[an error occurred while processing this directive]
BBC News
watch One-Minute World News
Last Updated: Monday, 6 October, 2003, 13:27 GMT 14:27 UK
Google's founders
Larry Page and Sergey Brin, Google
It's a truism in business circles that when Google launches on the stock market, it'll be a sign that the dot-com good times are returning.

Everyone who knows the internet, almost certainly knows Google: it's where you go to search for things.

What began life as somebody's PHD thesis has ended up a multimillion dollar company, a classic rags to riches story.

In a rare TV interview, Paul Mason met up with Google's two founders, Larry Page and Sergey Brin, whose position on the web gives them a godlike view of what us mere mortals are thinking.

PAUL MASON:
There are not many companies that are household names in every country on Earth, but Google is unique. It's an internet site that allows you to search other internet sites. 200 million people a day use it.

The company, started in 1995 by PhD students Sergey Brin and Larry Page, is hot property, and so are they. Google doesn't just look for web pages, it looks for them in order of popularity. It was that simple idea that propelled Sergey and Larry to Silicon Valley stardom.

SERGEY BRIN:
What they just talk about each other. They do that through links. They link to each other. That is a form of recommendation. That was the initial insight behind the page-rank technology.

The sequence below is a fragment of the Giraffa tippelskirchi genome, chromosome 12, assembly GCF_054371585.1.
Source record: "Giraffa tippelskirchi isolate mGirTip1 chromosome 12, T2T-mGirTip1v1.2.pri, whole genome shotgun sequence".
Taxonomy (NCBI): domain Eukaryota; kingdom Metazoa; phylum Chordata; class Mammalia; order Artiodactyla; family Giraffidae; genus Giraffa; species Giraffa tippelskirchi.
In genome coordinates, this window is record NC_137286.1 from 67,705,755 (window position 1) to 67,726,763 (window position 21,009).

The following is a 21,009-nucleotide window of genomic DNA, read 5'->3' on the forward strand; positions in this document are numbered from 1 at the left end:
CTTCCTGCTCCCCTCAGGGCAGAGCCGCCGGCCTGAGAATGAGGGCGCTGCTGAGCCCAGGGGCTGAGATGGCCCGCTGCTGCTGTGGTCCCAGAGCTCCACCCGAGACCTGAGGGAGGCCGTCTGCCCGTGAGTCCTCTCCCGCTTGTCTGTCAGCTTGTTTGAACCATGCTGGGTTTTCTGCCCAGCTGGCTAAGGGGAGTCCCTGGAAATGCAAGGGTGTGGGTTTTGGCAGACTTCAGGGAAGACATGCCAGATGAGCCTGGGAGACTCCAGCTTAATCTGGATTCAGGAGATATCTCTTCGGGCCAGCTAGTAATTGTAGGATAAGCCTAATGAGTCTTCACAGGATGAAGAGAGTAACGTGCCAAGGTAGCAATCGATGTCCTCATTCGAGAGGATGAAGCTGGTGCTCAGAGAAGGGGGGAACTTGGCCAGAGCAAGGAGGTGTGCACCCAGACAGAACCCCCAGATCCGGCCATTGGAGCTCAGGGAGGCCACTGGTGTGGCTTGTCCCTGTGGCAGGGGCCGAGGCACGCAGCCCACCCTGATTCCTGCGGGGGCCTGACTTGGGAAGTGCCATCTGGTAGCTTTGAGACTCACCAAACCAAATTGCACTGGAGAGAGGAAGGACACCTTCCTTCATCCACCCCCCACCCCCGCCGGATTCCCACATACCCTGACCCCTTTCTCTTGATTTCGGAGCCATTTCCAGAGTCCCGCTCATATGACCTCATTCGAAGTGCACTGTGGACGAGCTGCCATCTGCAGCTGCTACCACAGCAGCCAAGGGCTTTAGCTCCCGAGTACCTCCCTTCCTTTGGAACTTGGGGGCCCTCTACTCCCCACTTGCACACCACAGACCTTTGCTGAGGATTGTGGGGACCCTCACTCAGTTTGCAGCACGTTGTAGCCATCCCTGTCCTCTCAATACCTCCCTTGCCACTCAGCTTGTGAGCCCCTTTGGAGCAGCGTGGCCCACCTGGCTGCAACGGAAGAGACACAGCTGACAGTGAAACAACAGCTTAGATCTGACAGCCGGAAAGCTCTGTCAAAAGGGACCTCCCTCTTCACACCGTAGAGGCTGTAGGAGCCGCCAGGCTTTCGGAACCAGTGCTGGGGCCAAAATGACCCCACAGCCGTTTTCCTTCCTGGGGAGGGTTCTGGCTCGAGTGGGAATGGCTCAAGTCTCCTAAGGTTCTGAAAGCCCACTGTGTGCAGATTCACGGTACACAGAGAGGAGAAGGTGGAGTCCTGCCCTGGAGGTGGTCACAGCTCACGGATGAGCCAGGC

PAUL MASON:
Google's critics actually say this page rank thing is a way of making, what was a democratic medium, the web, quite undemocratic. That all pages are not now equal, because you effectively, bring an inequality of access. What do you say to that?

SERGEY BRIN:
I would say that it is a democracy that works. If all pages were equal, anybody can manufacture as many pages as they want. I can set up a billion pages on my server tomorrow. That's very, very easy. So you won't have an algorithmic, an objective good way, to evaluate web pages. We shouldn't treat them all as equal.

PAUL MASON:
The problem is, as with most online businesses, how to make money from it. The answer, again as with most, is advertising.

SERGEY BRIN:
One thing we decided early on is that instead of having very flashy advertising, pop ups, things that blink, fly around, pop out of the screen and hit you on the nose. Instead of doing all those things, we don't want to distract the user. Instead, we want to show them something they care about right at the time.

PAUL MASON:
Like most internet whizz kids, Sergey and Larry's original goal was to float the company on the stock market, what the Americans call an IPO, making themselves zillions in the process. The dotcom crash stopped that. Now it could be a long time coming.

LARRY PAGE:
We have always focused much more on long-term success, so maybe even thinking about ten years routinely, rather than one year or a quarter. I think this pushed us further in things like IPOing. You know, if you had asked me a couple of years ago, I would have guessed we would have already IPOed, but the climate has changed. It's been worse to be a public company than it has been in the past. It's a little bit difficult to predict what will happen in the future.

PAUL MASON:
But the advertising model, free content paid for advertising, is something that is common really to almost every business that has tried to make money out of content on the web. Why do you think you can succeed with it when so many others are having a tough time with web advertising?

SERGEY BRIN:
This targeted model where advertisers basically say, this is how much it's worth it for me to have a customer, related to flowers. Be it 30 cents, 50 cents. This is how much a click is worth to me. Then each time I get that kind of click, you know, I know I make a dollar back in my business. I know it's worth it to me. I think advertisers have found our model very appealing. In fact we just crossed the 150,000 advertiser mark.